On February 28th, 2020 I delivered my first Reply to the Budget Address, which is an opportunity for MLAs to weigh in on the budget we spend so many weeks reviewing.
I chose to speak to more systemic factors that shape the way we interact as a government and a society in the north. These are important questions we should be asking ourselves every time we look at a budget.
Here is the footage from that address, a transcript is posted below.
A mystery editor apparently liked my address so much they cut the whole 16 minute speech with movie clips and archival footage. They clearly share my sense of humor.
"Thank you, Mr. Speaker.
I would like to thank our Minister of Finance for our budget address this week, and before we move it into Committee of the Whole, I wanted to provide my response.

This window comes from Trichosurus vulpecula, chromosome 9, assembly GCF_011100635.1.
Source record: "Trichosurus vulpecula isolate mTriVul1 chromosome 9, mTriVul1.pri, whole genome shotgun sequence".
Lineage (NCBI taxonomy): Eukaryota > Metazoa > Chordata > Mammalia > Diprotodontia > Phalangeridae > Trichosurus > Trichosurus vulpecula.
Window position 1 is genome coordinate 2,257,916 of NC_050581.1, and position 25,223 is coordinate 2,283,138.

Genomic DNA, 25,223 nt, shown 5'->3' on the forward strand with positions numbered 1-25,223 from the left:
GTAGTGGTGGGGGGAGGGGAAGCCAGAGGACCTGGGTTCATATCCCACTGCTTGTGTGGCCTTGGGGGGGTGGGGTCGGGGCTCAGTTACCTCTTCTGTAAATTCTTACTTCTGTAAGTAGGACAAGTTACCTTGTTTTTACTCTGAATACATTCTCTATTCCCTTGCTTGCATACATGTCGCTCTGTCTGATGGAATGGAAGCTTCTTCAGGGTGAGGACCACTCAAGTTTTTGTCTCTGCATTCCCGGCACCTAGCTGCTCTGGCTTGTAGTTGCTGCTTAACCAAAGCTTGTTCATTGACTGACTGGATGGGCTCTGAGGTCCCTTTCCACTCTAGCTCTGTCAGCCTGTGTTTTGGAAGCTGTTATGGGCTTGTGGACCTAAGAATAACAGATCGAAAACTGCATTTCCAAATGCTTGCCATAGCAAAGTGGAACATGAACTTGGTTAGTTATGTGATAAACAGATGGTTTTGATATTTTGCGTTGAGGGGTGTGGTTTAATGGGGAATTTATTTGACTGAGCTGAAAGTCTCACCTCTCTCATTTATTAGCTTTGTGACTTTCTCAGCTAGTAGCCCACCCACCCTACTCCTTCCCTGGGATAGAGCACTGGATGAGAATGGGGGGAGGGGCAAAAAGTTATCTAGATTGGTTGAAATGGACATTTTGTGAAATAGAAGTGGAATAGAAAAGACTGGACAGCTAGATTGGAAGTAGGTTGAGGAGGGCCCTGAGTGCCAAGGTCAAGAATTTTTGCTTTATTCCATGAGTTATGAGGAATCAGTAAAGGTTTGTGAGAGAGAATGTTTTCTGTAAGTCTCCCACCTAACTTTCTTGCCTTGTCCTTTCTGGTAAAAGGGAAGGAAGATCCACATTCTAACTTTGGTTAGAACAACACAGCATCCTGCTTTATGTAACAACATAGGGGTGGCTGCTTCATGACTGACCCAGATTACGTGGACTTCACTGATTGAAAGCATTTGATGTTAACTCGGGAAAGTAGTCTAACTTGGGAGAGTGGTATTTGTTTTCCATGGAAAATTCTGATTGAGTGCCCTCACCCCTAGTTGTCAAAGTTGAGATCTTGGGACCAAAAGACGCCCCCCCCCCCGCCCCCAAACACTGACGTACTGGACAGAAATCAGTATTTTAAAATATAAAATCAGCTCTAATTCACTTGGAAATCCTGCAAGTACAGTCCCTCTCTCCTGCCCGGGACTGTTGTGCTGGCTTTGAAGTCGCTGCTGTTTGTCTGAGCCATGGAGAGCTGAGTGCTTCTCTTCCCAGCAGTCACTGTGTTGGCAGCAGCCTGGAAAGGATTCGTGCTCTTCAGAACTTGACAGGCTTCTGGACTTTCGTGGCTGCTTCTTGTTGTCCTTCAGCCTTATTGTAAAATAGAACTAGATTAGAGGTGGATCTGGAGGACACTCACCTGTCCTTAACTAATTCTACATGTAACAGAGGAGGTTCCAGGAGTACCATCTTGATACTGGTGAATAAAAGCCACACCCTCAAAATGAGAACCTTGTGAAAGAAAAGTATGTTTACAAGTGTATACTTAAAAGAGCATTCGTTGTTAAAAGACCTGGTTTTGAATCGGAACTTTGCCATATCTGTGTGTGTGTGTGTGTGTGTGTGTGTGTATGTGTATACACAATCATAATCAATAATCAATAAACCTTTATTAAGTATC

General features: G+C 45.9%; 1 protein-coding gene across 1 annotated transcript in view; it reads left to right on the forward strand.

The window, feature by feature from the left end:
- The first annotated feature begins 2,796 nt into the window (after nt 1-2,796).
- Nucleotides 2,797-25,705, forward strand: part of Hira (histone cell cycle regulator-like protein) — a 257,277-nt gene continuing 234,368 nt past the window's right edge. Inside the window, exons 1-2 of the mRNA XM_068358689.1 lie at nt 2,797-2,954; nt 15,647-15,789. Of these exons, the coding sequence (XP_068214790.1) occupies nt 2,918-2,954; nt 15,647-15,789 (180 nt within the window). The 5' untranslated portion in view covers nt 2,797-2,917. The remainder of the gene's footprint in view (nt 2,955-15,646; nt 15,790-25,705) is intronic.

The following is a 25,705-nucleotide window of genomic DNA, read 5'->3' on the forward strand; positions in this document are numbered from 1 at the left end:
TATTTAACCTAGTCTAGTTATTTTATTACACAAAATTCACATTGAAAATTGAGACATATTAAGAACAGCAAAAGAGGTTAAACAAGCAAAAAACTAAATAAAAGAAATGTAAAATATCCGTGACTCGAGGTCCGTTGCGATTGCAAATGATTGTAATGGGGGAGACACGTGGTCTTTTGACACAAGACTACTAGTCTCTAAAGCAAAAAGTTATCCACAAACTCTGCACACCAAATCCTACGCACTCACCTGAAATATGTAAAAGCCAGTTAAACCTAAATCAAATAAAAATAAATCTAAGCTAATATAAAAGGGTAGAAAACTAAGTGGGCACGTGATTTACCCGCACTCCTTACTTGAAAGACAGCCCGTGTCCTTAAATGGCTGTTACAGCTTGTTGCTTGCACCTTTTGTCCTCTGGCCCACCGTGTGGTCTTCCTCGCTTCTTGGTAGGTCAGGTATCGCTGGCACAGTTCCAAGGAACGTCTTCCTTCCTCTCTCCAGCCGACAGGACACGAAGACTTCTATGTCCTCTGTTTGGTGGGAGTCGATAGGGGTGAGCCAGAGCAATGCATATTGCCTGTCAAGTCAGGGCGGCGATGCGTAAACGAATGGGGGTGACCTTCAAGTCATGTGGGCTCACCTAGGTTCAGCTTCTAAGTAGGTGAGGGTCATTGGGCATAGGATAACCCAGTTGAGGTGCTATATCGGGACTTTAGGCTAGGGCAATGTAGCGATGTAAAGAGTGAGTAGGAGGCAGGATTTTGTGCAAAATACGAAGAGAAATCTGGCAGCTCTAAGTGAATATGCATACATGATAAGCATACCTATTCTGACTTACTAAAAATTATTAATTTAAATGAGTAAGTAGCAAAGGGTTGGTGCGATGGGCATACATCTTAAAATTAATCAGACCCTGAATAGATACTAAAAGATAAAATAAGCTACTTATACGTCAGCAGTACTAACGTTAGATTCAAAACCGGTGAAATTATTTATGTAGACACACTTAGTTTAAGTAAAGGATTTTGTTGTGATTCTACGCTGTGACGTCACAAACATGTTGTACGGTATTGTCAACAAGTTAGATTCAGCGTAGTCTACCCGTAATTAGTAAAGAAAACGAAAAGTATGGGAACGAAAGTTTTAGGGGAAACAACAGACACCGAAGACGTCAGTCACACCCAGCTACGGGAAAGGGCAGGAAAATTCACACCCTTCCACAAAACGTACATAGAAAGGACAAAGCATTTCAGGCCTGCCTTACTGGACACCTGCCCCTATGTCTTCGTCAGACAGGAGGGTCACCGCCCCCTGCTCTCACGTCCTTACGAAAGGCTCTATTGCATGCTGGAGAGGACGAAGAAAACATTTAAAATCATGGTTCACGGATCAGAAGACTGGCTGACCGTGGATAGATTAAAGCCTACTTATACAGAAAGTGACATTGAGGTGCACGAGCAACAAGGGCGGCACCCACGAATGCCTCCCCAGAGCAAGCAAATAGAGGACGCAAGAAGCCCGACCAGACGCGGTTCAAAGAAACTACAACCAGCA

In reply, I want to pose some fundamental questions for this Assembly, questions of what kind of territory we want to be and our place within confederation. I want to share some thoughts on where we're at as a territory and what I believe we must do to move forward. I will focus my address on the question of what it means to be seated here in this House and what it means to be a Northerner. Given this is a budget address, I want to begin by talking about a quarter. Not a quarter of a million dollars; a 25-cent piece. Mr. Speaker, when you look at a quarter, what do you find? On one side, you see an aging monarch who lives thousands of miles from here. On the other side, you see a caribou, an animal whose future becomes more and more precarious each year. How do we in this House self-locate, even as our currency seems to simultaneously represent, overlook, and mock our interests? The contrast is emblematic of the position we are in today: constituents of one of the wealthiest nations on earth, yet we govern a territory too often forgotten and left to deal with economic and social crises threatening a way of life. Mr. Speaker, the grand bargain of northern participation in the confederation that was Canada would be that people would have a standard of living found anywhere else in Canada. Mr. Speaker, that bargain has failed. Our climate, our economy, our education, our housing, even our actual caribou, are in crisis, Mr. Speaker, and the Government of Canada remains similar to a monarch: too slow to invest in the transformational change this territory needs, even as tens of thousands of Canadians struggle too far out of sight for outsiders to understand. Mr. Speaker, this is not a new story. For decades, we've seen investments in the grand bargain for Arctic sovereignty fall off. Our communities remain disconnected, lacking physical and digital infrastructure most Canadians have taken for granted for years. Our people struggle with staggering rates of mental illness and intergenerational trauma, and our most vulnerable often face these struggles without roofs over their heads, and we face one of the greatest housing shortages in the developed world. These aren't problems that can be solved with the transfer payments that trickle in each year, and, in fact, that's not what they were ever designed to solve. To tackle the big issues of the day, we need transformative investment, the sustained multibillion-dollar kind, which our tiny tax base could never expect to afford as we pay our bills, and with the fresh scars of colonialism affecting generations of the Indigenous people in this territory, exasperating every issue, I believe it is a moral imperative for Ottawa to put that kind of money behind making it right and putting the North on even footing with the rest of Canada. However, Mr. Speaker, I have to say I don't place all the blame on the federal government for not opening their wallets. Part of the blame lies with us, with successive governments who didn't articulate a clear enough vision of who we are as a territory. We negotiated devolution, and yet, for six years, we've hit the wall in fulfilling its true vision of further devolving powers to Indigenous governments. We've released strategies to renew children in care and to deal with our education crisis, and then the federal government via the Auditor General made it clear that we are letting too many children fall through the cracks and inflate our graduation rates. Most recently, we've answered a housing crisis by failing to put 42 inexpensive units at risk because we couldn't get our ducks in a row. How do we get beyond the narrative of stasis? We need to tell our story, Mr. Speaker. We need to present a vision for what this territory can be, and we need to back it up. What's the biggest story I believe we can lead in this Assembly? Mr. Speaker, it's reconciliation, and, as blockades line the tracks across our nation, we in the North have a chance to show our country how to bring people together and break down the barriers dividing us. We have already come a long way compared to our peers. We have settled a lot of big land claims, and, as those claims were settled, we saw the potential of our Indigenous governments unleashed. The Inuvialuit Regional Corporation is paving the way with hundreds of millions of dollars in assets. Communities like Deline are finally self-governing, setting their own path forward for the future. The Gwich'in jumped us by seven years on electronic voting. The Tlicho are world leaders in mine logistics. Mr. Speaker, I could go on, but we all know we have so much more to do. We need to settle the Akaitcho and Dehcho claims. For too long, we've seen too many stories of how our government is standing in the way. It's self-defeating, Mr. Speaker. The vision after devolution was to get our house in order and continue to devolve powers and resources to Indigenous governments across this territory. The vision was to realize a Denendeh and Inuvialuit where public and Indigenous governments interacted nation-to-nation, and it's not just about finishing this long, painful process. It's about untying our hands and embracing the economic opportunities settling these questions would bring. Akaitcho believes there's $1 billion on the table when their process ends. The Deh Cho is a home to unbelievable sites and minerals. We need to get UNDRIP on the books during this Assembly. After a century of damage, we need to show we're ready to make the next step in decades of healing. For the people who have lived on this land for thousands of years, their relationship with Canada has been devastating more often than it has been beneficial. We in Canada have much work to do in reconciliation with Indigenous peoples and reconciling what our identity is as a whole. Mr. Speaker, I want to emphasize that I am a patriot, a word not often used by people of my generation, and I may not sound it at times, but I am, in fact, strongly committed to this venture that we call Canada, something, very understandably, many Indigenous people are not as committed to. That is understandable, and, if I were Dene, I am sure that I would have few nice things to say about our federal government. As a Canadian, it is my role to acknowledge our history and our present. In the face of this reality, I am not here to give up or feel guilty. I am here to take some responsibility and amend the wrongs. This is what reconciliation truly is. It is about hope for this nation and hope for the people of the North. It is not a hollow buzzword, but a reshaping of Canadian identity. Right now, all across this country, you can hear young Indigenous people on the steps of their legislature yelling, "Reconciliation is dead." This is because people in power failed to acknowledge our history and, in turn, failed their people. Mr. Speaker, you will hear me speak over the next four years about colonialism. I say this not for shock value, but it is the reality at the heart of northern identity. The history of Canada is one of colonialism by definition. Canada was a colony of Great Britain and, in turn, the French colonists were conquered by the British colonists. This land we are now in was given to some man named Rupert, who is even less relevant than that monarch on our money. In turn, that land was given to the Hudson's Bay Company, and finally, what is left is the Northwest Territories, a territory that was carved off, and is only northwest in its relationship to Ottawa. From where I stand, Mr. Speaker, it is exactly where it needs to be. Mr. Speaker, the introduction of resource extraction from the North, with profits sent to other territories, took an Indigenous way of life that had sustained itself for thousands of years and forced it into a commercial and industrial system, whereby a nomadic way of life was no longer sustainable. The taking of northern resources to benefit foreign corporate entities is something we are still reconciling with today. This land, the Northwest Territories, must find a path forward, must be a leader in Canada, Mr. Speaker. I believe we must also take a strong political stance to push all other governments in Canada to do so. Northerners, better than anyone, should understand the right not to be controlled by those who don't understand the reality on the ground. Now, Mr. Speaker, why am I speaking about all this history? It is because it is of fundamental importance that we all understand how we got here in order to understand how to move forward. For those of us who love the North and wish to move forward as part of a united and prosperous Canada, we must first remedy the wrongs of the past. That is done through our current land claim process, in which Canada, through the Crown, returns to the land to the Indigenous peoples to whom, in fact, it always belonged. It is my hope in time, Mr. Speaker, that all Indigenous people will be proud to call themselves Canadian and view themselves as part of this country and be able to comfortably walk with a foot in both worlds. Yet, that is something I have no right to ask any person until their proper rights have been restored. You cannot use the withholding of rights as a bargaining chip in reconciliation, Mr. Speaker. The only way true northern unity can occur is willingly and with a passion to progress forward together. Canada has often asked Indigenous people to join into this Canadian identity at the expense of their own. Mr. Speaker, reconciliation by force is a paradox. If one party remains unwilling or can't enter on their own terms, then it isn't reconciliation. It is assimilation at best. I want to emphasize that my goal in the small part I have to play is to build a strong North and a strong Canada that, in turn, builds strong Indigenous nations alongside of it. This is the complexity of northern identity that we all must reconcile, and the only way to do that is through trust, Mr. Speaker. I must also emphasize that we are together in the midst of a large social contract. As we settle land claims and self-government to give Indigenous governments more power to be free, more power to be independent, I also hope that through that independence will come unity. Now to the lawyer in me, Mr. Speaker. Reconciling with Canada comes with certain inalienable conditions, and this is the point where much of the tension will exist going forward. All Canadians, Indigenous and not, must respect the rights and responsibilities of our charter. All Canadians must respect the law and the institutions we use to enforce them. Mr. Speaker, I emphasize that respect does not mean one cannot be frustrated by them or work to change them. I myself am frustrated by the rigidity of many of our institutions and the resistance to change that they perpetuate. This is exactly why I stand here, Mr. Speaker, to bring about change to our institutions from within. If Canada is going to succeed and the North is going to prosper, and I am going to be proud to call this place home, I will spend the next four years and, in fact, the rest of my life building relationships so that everyone prospers and is truly welcomed on their own terms into this weird and beautiful creation called the Northwest Territories. Maybe we could change the name, but I'm not going to go there, Mr. Speaker. In this right, I would call upon this government, along with our Indigenous governments, to begin the push to once again enter into constitutional reform. For too long, this country has been tied up in disputes about federalism, with everything an argument about provincial or federal jurisdiction, a dispute that fails to address territorial or Indigenous rights. It is time for Canada to amend its constitution and rightfully place both Indigenous governments and territories in it. We are leaders in the North in this regard, and we must pressure Canada to do so. We are stronger united, we are stronger when we go to Ottawa with one united northern voice, and we are stronger when we demand the world take meaningful action on climate change, which disproportionately affects us, with one voice. Mr. Speaker, the North is on a precipice. When that monarch on our money dies, to whom we all pledged allegiance, will her son or grandson unite the North? When we speak of the honour of the Crown in negotiations and courts, does anyone other than lawyers really buy into such a concept? If the Bathurst caribou herd disappears, is that caribou on our money something to be proud of or just a testament to our collective failure? For far too long, the only reason Canada paid any attention to this place was one of resources, first furs, then gold, and now diamonds; but as our diamonds come to an end, and the NWT identity is not directly linked to resource extraction, some very pressing economic realities come into play. Firstly, Mr. Speaker, the NWT is a fake economy. Our economy is entirely dependent on federal funding, so when we live in a fake economy, where it makes more economic sense to just stop fighting a losing battle, pack up, and move down south, all of us must ensure we have a convincing answer as to why the rest of Canadian taxpayers are paying for all of this when there is no fur, gold, or diamonds for them in the deal. The answer to this, Mr. Speaker, lies in the inalienable rights of all Canadians, the right to be provided with adequate services wherever they live in Canada. If economic efficiency were the only factor in nation-building, we would all simply live in urban centres where the reality of economies of scale make providing services significantly cheaper. Yet, Canada, in exerting control over these lands historically, has an obligation to both reconcile Indigenous rights to the land and support those who call this place home with the same level of service that a Canadian anywhere else gets, regardless of cost, Mr. Speaker. This, Mr. Speaker, is the nature of public government. Given our small population, we may, in fact, spend millions of dollars providing services to a single person, but that is part of the Canadian social contract. We provide the same level of healthcare to all Canadians, no matter the cost. Mr. Speaker, I am convinced that the federal government has forgotten that this is the heart of the social contract. We took on devolution as an interim measure to undo colonial control from Ottawa, but such power must inherently be used to undo colonialism at all levels. The resources in our land are our savings for the future, and to only allow our continued existence to be contingent on the resources we send back to Ottawa is unjust. Canada needs to stop using the North and its symbols as a uniting cultural aspect without providing the people who live in the North an adequate level of government service. Mr. Speaker, I thank you all for listening to me. I hope this address can spur some larger conversations about what the NWT is and where it is going. I also ask any who may disagree to please come and speak to me. First and foremost, it is all of our jobs to listen more than we speak, something that is a little ironic, given that I just spoke for 20 minutes, Mr. Speaker; but I believe that it goes without saying that the only way to reconcile and build a united and prosperous North is through healthy dialogue. Thank you, Mr. Speaker."